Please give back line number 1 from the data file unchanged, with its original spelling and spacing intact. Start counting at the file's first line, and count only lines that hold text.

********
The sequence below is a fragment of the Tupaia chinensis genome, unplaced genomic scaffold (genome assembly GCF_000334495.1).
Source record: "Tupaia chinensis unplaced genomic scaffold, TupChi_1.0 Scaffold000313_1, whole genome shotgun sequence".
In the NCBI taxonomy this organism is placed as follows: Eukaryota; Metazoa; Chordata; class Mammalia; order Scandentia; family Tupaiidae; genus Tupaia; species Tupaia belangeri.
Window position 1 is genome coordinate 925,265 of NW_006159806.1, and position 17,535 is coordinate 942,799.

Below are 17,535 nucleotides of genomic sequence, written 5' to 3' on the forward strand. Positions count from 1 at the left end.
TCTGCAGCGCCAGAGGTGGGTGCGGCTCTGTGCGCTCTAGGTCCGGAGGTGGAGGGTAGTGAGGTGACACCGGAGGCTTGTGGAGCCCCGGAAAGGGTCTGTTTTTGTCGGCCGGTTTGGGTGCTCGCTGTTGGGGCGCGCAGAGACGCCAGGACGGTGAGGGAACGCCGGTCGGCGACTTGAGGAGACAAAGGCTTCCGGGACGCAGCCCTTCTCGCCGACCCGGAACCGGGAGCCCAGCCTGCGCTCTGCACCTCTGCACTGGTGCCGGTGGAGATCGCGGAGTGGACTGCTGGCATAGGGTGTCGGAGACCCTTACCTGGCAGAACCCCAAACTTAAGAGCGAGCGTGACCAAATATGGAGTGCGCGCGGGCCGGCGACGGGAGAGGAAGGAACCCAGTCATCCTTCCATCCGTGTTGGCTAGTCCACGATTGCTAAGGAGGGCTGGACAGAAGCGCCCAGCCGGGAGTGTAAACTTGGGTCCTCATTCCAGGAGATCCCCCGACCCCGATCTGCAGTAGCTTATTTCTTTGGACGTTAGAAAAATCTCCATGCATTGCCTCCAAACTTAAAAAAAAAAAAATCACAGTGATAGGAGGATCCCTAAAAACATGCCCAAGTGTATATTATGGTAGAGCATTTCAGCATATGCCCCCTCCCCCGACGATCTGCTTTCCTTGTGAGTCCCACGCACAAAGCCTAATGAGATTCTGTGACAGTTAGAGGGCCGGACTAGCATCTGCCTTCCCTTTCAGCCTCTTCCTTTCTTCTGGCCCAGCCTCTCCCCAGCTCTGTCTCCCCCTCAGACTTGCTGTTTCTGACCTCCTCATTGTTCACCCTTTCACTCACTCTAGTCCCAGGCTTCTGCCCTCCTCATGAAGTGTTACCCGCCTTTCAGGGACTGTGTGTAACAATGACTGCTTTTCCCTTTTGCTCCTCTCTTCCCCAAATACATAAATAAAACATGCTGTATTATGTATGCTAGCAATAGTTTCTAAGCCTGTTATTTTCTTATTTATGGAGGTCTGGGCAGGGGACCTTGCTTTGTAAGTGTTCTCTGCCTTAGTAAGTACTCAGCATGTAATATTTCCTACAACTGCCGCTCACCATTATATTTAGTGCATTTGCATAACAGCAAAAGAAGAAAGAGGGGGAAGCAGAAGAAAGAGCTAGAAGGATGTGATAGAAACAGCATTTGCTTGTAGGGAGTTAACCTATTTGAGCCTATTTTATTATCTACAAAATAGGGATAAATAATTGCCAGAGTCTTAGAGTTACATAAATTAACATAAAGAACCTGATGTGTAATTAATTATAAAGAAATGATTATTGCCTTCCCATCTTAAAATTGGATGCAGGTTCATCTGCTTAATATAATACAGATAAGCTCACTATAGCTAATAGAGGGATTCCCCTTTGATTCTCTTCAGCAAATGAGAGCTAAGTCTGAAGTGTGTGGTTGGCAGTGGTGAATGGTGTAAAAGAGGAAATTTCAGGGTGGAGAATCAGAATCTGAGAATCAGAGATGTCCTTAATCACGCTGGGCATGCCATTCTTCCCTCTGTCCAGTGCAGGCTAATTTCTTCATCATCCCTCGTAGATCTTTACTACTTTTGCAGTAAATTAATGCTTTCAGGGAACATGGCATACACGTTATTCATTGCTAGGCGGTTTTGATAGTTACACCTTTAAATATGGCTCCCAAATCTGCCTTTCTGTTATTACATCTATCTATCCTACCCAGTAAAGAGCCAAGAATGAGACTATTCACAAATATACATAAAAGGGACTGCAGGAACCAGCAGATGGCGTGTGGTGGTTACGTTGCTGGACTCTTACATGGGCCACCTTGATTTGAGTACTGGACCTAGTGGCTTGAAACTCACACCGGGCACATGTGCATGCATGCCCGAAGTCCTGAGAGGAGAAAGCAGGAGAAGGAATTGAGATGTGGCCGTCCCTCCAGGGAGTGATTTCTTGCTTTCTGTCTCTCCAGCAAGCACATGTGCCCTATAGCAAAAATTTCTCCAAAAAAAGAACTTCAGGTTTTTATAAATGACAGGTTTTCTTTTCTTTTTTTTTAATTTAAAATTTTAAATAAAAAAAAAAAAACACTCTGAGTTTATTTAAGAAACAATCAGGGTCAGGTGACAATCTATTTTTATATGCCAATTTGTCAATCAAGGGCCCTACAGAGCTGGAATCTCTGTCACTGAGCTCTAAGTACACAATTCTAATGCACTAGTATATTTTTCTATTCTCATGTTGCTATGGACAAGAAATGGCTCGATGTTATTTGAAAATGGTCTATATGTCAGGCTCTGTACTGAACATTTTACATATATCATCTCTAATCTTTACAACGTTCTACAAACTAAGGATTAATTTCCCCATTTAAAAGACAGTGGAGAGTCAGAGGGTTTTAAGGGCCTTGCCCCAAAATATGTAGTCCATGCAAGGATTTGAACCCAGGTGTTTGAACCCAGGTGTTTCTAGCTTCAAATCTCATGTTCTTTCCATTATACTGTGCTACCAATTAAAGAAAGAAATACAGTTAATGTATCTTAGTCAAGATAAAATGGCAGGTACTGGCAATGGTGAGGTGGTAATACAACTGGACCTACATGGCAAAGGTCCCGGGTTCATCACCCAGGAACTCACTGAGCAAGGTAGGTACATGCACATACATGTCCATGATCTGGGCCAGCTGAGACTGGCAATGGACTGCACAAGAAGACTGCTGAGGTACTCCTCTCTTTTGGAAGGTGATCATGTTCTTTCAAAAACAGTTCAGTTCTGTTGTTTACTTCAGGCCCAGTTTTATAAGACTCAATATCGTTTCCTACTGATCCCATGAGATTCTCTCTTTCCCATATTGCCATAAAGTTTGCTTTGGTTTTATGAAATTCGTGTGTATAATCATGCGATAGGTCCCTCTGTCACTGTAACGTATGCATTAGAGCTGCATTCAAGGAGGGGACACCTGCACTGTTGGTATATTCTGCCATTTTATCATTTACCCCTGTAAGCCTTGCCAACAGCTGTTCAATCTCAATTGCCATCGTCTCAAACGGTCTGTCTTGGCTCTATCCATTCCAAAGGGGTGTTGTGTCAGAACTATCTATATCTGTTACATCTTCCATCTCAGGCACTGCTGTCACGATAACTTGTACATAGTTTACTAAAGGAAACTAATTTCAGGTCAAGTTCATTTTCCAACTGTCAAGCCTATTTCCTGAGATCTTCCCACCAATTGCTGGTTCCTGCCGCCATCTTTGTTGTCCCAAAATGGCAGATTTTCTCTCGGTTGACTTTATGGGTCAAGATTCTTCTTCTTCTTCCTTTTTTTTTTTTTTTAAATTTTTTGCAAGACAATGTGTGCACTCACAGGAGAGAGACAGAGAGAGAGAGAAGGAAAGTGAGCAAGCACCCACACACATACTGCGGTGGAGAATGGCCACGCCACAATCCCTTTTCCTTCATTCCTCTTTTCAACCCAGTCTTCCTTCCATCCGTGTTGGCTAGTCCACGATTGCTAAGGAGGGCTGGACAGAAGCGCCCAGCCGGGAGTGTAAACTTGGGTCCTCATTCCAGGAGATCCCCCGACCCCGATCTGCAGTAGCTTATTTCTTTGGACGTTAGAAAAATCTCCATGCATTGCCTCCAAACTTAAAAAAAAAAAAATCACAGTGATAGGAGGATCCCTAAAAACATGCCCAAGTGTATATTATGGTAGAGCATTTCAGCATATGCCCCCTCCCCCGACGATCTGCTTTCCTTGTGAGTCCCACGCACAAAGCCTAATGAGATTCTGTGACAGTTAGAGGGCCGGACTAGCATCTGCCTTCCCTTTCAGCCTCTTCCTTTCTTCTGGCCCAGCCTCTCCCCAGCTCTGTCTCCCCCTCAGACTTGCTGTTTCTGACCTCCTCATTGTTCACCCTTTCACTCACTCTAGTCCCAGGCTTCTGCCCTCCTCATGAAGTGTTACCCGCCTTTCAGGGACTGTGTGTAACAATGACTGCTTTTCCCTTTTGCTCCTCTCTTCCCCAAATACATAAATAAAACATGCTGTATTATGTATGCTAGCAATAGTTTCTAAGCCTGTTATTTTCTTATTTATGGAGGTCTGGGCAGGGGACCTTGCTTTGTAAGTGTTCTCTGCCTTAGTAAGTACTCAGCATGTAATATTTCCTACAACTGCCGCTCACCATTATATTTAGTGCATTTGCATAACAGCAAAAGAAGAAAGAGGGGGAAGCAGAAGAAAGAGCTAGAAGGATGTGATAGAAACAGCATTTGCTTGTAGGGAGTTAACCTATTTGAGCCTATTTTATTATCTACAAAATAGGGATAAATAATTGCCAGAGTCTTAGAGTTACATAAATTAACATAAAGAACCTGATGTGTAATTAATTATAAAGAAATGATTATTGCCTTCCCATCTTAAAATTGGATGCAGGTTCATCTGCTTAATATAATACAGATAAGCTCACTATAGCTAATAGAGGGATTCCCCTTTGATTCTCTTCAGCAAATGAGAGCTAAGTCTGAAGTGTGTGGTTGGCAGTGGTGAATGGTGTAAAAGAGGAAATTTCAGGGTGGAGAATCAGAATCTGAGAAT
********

The sequence below is a fragment of the Tupaia chinensis genome, unplaced genomic scaffold (genome assembly GCF_000334495.1).